U.S. Navy aircraft based on Boeing 737 jetliner designs are not affected by the grounding of civilian planes, a Naval Air Forces spokesman said Thursday.
The Federal Aviation Administration issued an emergency order Wednesday grounding 737 Max planes following a crash Sunday in Ethiopia that killed 157 people.
Navy P-8A Poseidons and C-40 Clippers are based on 737 designs that are different than the grounded aircraft, Naval Air Forces spokesman Lt. Travis Callaghan said in an email.
“The Navy’s P-8A Poseidon is not based on the 737-800MAX that is currently the focus of the recent civil aviation accidents, therefore any potential issues with that aircraft would not affect the P-8,” he said. “Additionally, it would not affect our fleet of C-40 Clippers, which are based on a different 737 model as well.”
The P-8A, an anti-submarine patrol and reconnaissance aircraft, is a version of the commercial 737-800 airliner that the Navy first deployed in December 2013 to replace the older P-3 Orion, according to Boeing’s website.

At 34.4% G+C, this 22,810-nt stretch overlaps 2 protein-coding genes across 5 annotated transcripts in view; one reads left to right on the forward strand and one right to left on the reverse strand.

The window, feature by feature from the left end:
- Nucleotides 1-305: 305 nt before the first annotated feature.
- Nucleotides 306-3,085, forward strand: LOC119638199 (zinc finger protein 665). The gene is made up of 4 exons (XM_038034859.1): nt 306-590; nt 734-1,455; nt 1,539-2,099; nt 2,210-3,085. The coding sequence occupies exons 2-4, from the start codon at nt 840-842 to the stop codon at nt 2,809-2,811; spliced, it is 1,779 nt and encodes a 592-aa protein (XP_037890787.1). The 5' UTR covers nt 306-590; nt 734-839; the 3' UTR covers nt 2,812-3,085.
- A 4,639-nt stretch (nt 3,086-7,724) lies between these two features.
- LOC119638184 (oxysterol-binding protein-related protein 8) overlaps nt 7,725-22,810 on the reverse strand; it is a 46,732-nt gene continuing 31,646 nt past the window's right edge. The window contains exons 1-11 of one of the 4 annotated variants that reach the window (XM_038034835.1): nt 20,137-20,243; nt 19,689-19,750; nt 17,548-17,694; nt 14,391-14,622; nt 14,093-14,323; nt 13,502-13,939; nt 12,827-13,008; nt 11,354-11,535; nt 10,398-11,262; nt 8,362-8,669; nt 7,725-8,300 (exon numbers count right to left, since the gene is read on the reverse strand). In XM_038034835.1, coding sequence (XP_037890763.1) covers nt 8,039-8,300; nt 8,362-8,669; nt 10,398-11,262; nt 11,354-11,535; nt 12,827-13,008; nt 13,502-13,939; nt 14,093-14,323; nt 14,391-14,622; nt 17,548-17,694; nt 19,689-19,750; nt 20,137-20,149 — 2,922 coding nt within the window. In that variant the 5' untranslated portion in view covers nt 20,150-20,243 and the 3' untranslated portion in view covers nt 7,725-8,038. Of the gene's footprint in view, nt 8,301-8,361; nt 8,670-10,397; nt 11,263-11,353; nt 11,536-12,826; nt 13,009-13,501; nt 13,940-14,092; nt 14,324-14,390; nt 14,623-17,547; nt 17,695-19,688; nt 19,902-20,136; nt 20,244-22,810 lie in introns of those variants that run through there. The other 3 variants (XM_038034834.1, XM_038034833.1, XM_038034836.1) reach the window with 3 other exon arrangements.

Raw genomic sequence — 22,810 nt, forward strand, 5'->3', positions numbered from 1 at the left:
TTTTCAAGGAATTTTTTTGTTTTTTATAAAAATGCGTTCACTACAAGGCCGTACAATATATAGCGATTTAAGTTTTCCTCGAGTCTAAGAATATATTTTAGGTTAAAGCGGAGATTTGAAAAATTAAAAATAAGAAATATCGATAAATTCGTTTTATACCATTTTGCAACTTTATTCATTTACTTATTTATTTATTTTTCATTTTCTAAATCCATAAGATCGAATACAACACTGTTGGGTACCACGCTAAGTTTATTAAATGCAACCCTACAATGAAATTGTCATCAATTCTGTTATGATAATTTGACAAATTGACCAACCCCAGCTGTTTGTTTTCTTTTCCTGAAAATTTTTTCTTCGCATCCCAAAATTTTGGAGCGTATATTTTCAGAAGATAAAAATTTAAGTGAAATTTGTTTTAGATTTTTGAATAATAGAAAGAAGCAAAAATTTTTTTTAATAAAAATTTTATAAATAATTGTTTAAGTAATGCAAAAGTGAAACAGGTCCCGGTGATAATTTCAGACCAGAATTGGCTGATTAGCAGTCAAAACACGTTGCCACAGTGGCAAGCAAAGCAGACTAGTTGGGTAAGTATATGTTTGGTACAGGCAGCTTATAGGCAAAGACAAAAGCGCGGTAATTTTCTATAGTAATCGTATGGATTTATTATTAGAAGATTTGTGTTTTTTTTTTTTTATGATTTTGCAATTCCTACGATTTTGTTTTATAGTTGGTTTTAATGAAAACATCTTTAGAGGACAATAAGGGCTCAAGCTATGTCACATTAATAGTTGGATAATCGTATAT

The FAA certified the 737 Max 8, the first in the Max series, for commercial service in March 2017, according to Boeing.
The C-40, which first deployed in 2001, supports the fleet with long-range airlift of cargo and passengers, according to Naval Air Systems Command.
The Navy showed off the Poseidon at airshows in India and Australia last month. A P-8A, assigned to Patrol Squadron 16, was scheduled to participate in anti-submarine drills with the Royal Navy and Japan Maritime Self-Defense Force in the western Pacific, according to a Navy statement.
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